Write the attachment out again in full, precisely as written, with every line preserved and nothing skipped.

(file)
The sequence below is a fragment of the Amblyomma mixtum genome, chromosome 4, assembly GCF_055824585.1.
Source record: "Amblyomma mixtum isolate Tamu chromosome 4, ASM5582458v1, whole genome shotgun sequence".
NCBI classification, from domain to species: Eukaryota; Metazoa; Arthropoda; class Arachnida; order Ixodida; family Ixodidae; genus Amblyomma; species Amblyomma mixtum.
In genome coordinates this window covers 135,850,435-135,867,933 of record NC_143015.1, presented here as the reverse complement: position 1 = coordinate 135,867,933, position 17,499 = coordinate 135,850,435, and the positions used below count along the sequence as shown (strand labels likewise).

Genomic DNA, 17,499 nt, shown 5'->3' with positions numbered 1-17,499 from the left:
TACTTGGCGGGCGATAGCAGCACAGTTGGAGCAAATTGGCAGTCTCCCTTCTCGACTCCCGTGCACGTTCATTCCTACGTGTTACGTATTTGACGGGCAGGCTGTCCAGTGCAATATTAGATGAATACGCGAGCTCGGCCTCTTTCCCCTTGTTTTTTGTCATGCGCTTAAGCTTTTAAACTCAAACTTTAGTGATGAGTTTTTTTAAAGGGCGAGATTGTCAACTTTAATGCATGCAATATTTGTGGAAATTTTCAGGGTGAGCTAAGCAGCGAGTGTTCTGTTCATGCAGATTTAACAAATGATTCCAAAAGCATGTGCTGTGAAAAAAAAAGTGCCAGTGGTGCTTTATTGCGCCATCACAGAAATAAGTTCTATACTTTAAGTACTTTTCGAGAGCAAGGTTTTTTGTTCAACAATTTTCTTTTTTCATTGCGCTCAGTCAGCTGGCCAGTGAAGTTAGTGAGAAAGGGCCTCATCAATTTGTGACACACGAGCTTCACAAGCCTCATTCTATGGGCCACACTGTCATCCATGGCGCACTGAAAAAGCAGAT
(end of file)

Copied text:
The sequence below is a fragment of the Amblyomma mixtum genome, chromosome 4, assembly GCF_055824585.1.
Source record: "Amblyomma mixtum isolate Tamu chromosome 4, ASM5582458v1, whole genome shotgun sequence".
NCBI classification, from domain to species: Eukaryota; Metazoa; Arthropoda; class Arachnida; order Ixodida; family Ixodidae; genus Amblyomma; species Amblyomma mixtum.
In genome coordinates this window covers 135,850,435-135,867,933 of record NC_143015.1, presented here as the reverse complement: position 1 = coordinate 135,867,933, position 17,499 = coordinate 135,850,435, and the positions used below count along the sequence as shown (strand labels likewise).

Genomic DNA, 17,499 nt, shown 5'->3' with positions numbered 1-17,499 from the left:
TACTTGGCGGGCGATAGCAGCACAGTTGGAGCAAATTGGCAGTCTCCCTTCTCGACTCCCGTGCACGTTCATTCCTACGTGTTACGTATTTGACGGGCAGGCTGTCCAGTGCAATATTAGATGAATACGCGAGCTCGGCCTCTTTCCCCTTGTTTTTTGTCATGCGCTTAAGCTTTTAAACTCAAACTTTAGTGATGAGTTTTTTTAAAGGGCGAGATTGTCAACTTTAATGCATGCAATATTTGTGGAAATTTTCAGGGTGAGCTAAGCAGCGAGTGTTCTGTTCATGCAGATTTAACAAATGATTCCAAAAGCATGTGCTGTGAAAAAAAAAGTGCCAGTGGTGCTTTATTGCGCCATCACAGAAATAAGTTCTATACTTTAAGTACTTTTCGAGAGCAAGGTTTTTTGTTCAACAATTTTCTTTTTTCATTGCGCTCAGTCAGCTGGCCAGTGAAGTTAGTGAGAAAGGGCCTCATCAATTTGTGACACACGAGCTTCACAAGCCTCATTCTATGGGCCACACTGTCATCCATGGCGCACTGAAAAAGCAGAT